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Genetic identification of thiosulfate sulfurtransferase as an adipocyte-expressed antidiabetic target in mice selected for leanness

Research output: Contribution to journalArticle

  • Jasmina Beltram
  • Clare McFadden
  • Sergio Rodriguez-Cuenca
  • Matthew T G Gibbins
  • José Maria Moreno-Navarrete
  • Steven C Munger
  • Karen L Svenson
  • Annalisa Gastaldello
  • Lynne Ramage
  • Maximilian Zeyda
  • Zhao V Wang
  • Alexander F Howie
  • Aila Saari
  • Petra Sipilä
  • Thomas M Stulnig
  • Vilmundur Gudnason
  • Gary A Churchill
  • Antonio Vidal-Puig
  • José Manuel Fernandez-Real
  • Valur Emilsson
  • Simon Horvat

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Original languageEnglish
JournalNature Medicine
DOIs
Publication statusPublished - 6 Jun 2016

Abstract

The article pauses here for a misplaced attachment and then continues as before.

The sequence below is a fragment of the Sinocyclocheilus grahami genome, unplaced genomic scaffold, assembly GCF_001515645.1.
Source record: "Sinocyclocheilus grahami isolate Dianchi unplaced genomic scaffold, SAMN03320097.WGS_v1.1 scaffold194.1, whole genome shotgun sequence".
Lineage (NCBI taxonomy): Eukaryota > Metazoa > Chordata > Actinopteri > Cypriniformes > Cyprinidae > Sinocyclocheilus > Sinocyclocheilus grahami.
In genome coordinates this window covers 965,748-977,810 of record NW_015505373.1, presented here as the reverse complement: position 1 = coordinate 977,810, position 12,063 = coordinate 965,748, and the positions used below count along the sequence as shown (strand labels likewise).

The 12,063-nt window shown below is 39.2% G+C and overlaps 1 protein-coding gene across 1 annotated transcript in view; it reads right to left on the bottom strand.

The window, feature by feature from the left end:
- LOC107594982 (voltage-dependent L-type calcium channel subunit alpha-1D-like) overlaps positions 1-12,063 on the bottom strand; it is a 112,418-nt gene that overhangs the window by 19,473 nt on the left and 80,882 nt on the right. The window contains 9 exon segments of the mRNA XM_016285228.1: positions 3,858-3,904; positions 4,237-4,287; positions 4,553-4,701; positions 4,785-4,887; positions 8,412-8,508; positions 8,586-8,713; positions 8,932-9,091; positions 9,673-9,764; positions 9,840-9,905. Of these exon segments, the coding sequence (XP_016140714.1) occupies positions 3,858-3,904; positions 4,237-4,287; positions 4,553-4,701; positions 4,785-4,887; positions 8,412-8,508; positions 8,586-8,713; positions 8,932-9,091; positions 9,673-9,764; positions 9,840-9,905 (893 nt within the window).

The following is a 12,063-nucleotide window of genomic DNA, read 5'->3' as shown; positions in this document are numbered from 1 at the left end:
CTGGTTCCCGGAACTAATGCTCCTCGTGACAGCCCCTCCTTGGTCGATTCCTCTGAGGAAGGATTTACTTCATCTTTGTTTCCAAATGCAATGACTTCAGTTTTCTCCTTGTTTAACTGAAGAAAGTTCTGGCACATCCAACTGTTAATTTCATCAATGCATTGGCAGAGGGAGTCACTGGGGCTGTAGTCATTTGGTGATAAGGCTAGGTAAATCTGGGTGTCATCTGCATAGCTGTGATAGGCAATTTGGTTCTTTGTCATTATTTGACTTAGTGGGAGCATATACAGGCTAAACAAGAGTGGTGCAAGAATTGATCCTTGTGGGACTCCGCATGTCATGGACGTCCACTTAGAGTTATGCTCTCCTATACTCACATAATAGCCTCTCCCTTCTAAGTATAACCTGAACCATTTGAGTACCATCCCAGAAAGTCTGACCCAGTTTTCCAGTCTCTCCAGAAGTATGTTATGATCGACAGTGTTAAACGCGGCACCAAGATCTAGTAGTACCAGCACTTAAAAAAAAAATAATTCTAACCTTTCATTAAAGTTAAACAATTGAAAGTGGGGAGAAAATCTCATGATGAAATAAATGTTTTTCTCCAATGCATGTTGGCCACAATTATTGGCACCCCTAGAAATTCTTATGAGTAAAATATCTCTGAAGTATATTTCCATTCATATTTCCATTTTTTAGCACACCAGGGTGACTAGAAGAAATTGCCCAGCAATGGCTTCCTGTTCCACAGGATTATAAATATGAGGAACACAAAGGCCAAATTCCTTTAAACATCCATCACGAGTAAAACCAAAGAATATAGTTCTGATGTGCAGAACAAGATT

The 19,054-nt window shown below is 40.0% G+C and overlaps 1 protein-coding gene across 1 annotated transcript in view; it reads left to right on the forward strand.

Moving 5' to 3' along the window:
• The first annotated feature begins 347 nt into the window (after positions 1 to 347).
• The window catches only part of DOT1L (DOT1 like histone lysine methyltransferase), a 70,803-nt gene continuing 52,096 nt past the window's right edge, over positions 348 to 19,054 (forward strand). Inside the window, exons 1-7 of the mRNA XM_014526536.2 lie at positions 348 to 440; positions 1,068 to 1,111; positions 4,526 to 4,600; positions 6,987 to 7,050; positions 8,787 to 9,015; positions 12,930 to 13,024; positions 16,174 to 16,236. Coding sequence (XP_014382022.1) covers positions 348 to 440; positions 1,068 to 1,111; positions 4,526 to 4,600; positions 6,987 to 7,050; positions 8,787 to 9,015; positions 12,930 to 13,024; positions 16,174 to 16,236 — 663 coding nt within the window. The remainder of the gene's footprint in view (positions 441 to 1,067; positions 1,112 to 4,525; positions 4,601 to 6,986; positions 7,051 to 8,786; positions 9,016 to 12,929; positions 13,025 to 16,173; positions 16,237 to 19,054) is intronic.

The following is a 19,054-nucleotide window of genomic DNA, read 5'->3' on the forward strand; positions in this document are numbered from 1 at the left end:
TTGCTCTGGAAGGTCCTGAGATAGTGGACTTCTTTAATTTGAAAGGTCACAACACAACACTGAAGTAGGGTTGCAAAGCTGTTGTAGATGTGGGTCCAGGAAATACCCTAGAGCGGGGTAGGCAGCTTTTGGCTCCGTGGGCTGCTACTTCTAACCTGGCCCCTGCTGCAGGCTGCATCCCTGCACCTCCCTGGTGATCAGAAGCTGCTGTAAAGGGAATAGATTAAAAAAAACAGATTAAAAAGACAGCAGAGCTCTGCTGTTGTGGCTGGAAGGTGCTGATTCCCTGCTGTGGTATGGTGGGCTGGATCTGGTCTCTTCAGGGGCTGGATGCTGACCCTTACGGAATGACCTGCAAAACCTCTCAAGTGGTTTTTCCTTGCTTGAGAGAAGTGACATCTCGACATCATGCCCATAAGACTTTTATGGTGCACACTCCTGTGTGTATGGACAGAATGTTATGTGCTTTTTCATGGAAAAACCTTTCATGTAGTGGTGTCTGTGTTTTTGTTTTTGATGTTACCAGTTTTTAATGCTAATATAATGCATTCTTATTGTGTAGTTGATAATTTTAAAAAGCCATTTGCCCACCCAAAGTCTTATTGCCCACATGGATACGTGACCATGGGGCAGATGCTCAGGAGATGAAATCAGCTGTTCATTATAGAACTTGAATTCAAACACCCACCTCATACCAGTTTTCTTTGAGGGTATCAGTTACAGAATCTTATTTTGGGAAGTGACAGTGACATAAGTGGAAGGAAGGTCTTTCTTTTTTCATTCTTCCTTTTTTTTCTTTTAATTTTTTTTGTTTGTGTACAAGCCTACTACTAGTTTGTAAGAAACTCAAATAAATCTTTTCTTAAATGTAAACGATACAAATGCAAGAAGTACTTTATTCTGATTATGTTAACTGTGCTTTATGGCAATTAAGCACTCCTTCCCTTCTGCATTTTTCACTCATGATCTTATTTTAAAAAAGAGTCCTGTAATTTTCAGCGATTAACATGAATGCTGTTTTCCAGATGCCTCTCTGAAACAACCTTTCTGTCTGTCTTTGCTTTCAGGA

The discovery of genetic mechanisms for resistance to obesity and diabetes may illuminate new therapeutic strategies for the treatment of this global health challenge. We used the polygenic 'lean' mouse model, which has been selected for low adiposity over 60 generations, to identify mitochondrial thiosulfate sulfurtransferase (Tst; also known as rhodanese) as a candidate obesity-resistance gene with selectively increased expression in adipocytes. Elevated adipose Tst expression correlated with indices of metabolic health across diverse mouse strains. Transgenic overexpression of Tst in adipocytes protected mice from diet-induced obesity and insulin-resistant diabetes. Tst-deficient mice showed markedly exacerbated diabetes, whereas pharmacological activation of TST ameliorated diabetes in mice. Mechanistically, TST selectively augmented mitochondrial function combined with degradation of reactive oxygen species and sulfide. In humans, TST mRNA expression in adipose tissue correlated positively with insulin sensitivity in adipose tissue and negatively with fat mass. Thus, the genetic identification of Tst as a beneficial regulator of adipocyte mitochondrial function may have therapeutic significance for individuals with type 2 diabetes.

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